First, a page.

2. Evaluation of a high-precision gear measuring machine for helix measurement using helix and wedge artifacts

    NASA Astrophysics Data System (ADS)

    Taguchi, Tetsuya; Kondo, Yohan

    2016-08-01

    High-precision gears are required for advanced motion and power transmission. The reliability of the measured value becomes important as the gear accuracy increases, and the establishment of a traceability system is needed. Therefore, a high-precision gear measuring machine (GMM) with a smaller uncertainty is expected to improve the gear calibration uncertainty. For this purpose, we developed a prototype of a high-precision GMM that adopts a direct drive mechanism and other features. Then, the high measurement capability of the developed GMM was verified using gear artifacts. Recently, some new measurement methods using simple shapes such as spheres and planes have been proposed as standards. We have verified the tooth profile measurement using a sphere artifact and reported the results that the developed GMM had a high capability in tooth profile measurement. Therefore, we attempted to devise a new evaluation method for helix measurement using a wedge artifact (WA) whose plane was treated as the tooth flank, and the high measurement capability of the developed GMM was verified. The results will provide a part of information to fully assess measurement uncertainty as our future work. This paper describes the evaluation results of the developed GMM for helix measurement using both a helix artifact and the WA, and discusses the effectiveness of the WA as a new artifact to evaluate the GMMs.

  3. Development of high precision laser measurement to Space Debris and Applications in SHAO

    NASA Astrophysics Data System (ADS)

    Zhang, Zhongping; Chen, Juping; Xiong, Yaoheng; Han, Xingwei

    2016-07-01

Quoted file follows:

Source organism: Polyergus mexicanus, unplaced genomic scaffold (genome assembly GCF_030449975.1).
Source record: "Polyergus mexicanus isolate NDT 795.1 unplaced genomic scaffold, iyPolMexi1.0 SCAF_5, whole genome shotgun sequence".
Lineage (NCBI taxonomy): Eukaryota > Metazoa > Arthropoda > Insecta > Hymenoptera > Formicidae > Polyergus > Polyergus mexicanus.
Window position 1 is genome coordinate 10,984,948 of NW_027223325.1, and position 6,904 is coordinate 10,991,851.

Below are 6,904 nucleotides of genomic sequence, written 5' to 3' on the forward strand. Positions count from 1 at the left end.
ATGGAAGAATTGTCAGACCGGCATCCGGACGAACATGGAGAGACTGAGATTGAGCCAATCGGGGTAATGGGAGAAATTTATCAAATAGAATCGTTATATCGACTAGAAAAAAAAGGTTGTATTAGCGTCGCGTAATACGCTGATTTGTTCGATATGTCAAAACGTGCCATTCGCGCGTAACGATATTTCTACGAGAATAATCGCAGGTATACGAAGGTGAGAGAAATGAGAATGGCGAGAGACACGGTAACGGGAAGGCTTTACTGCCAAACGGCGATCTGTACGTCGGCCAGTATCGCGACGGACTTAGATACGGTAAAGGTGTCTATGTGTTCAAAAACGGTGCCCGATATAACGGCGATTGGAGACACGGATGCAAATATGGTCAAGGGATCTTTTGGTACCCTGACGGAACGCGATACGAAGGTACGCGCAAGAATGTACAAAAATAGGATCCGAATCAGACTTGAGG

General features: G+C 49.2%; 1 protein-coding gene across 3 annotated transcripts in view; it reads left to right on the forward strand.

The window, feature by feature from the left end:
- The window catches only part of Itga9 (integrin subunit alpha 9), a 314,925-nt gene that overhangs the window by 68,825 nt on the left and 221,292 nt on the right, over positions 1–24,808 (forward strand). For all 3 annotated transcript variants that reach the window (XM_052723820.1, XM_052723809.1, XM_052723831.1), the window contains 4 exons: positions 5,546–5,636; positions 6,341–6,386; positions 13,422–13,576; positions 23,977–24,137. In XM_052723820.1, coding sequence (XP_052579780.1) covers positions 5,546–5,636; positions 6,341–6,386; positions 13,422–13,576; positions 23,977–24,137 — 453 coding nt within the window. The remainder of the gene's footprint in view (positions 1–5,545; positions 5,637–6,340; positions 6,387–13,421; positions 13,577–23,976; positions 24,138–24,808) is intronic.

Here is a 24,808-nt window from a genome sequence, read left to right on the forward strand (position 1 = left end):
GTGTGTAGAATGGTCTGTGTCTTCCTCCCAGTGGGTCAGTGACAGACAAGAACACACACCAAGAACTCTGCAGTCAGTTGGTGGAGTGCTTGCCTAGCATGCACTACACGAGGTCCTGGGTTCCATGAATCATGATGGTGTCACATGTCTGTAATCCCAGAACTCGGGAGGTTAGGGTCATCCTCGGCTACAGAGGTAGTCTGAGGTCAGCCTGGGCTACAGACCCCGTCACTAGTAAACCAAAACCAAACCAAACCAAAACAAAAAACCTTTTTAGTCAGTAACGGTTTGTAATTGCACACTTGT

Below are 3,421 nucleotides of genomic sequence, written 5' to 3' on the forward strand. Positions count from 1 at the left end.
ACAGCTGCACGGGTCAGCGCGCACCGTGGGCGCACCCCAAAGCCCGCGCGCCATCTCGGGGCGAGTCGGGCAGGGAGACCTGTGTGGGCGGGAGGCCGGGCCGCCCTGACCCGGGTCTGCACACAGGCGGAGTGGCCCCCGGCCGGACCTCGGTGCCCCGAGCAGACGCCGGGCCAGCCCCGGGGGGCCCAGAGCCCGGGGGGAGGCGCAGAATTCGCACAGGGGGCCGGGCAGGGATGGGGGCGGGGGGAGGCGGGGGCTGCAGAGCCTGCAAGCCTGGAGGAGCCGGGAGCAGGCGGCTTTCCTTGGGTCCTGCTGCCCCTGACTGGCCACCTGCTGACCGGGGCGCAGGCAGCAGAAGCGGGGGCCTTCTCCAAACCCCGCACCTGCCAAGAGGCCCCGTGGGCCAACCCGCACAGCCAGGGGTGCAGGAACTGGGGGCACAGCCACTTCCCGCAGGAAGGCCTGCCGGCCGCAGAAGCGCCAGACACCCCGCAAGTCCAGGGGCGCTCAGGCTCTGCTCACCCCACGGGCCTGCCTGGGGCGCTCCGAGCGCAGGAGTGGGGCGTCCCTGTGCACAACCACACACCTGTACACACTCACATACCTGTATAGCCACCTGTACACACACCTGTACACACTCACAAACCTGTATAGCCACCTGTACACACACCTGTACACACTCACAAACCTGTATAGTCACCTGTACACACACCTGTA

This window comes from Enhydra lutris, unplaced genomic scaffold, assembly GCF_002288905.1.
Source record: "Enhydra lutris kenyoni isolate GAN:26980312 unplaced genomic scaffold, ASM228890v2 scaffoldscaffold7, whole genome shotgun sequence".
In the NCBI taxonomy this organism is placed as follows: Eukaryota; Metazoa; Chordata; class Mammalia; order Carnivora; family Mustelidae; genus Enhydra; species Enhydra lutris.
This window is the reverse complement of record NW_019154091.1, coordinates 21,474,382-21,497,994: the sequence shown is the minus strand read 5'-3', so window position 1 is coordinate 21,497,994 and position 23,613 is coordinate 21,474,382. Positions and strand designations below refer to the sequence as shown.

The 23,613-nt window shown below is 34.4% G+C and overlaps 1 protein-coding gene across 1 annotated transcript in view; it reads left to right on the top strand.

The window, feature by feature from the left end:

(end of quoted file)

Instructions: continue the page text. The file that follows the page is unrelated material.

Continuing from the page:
Artificial space debris has become the focus during the space exploration because of producing the damage for the future active spacecrafts and high precision measurement for space debris are required for debris surveillance and collision avoidance. Laser ranging technology is inherently high accurate and will play an important role in precise orbit determination, accurate catalog of space debris. Shanghai Astronomical Observatory (SHAO) of CAS, has been developing the technology of laser measurement to space debris for several years. According to characteristics of laser echoes from space debris and the experiences of relevant activities, high repetition rate, high power laser system and low dark noise APD detector with high quantum efficiency and high transmissivity of narrow bandwidth spectral filter are applied to laser measurement to space debris in SHAO. With these configurations, great achievements of laser measurement to space debris are made with hundreds of passes of laser data from space debris in the distance between 500km and 2500km with Radar Cross Section (RCS) of more than 10 m^{2} to less than 0.5m^{2} at the measuring precision of less than 1m (RMS). For better application of laser ranging technology, Chinese Space Debris Observation network, consisting of Shanghai, Changchun and Kunming station, has been preliminary developed and the coordinated observation has been performed to increase the measuring efficiency for space debris. It is referred from data that laser ranging technology can be as the essential high accuracy measurement technology in the study of space debris.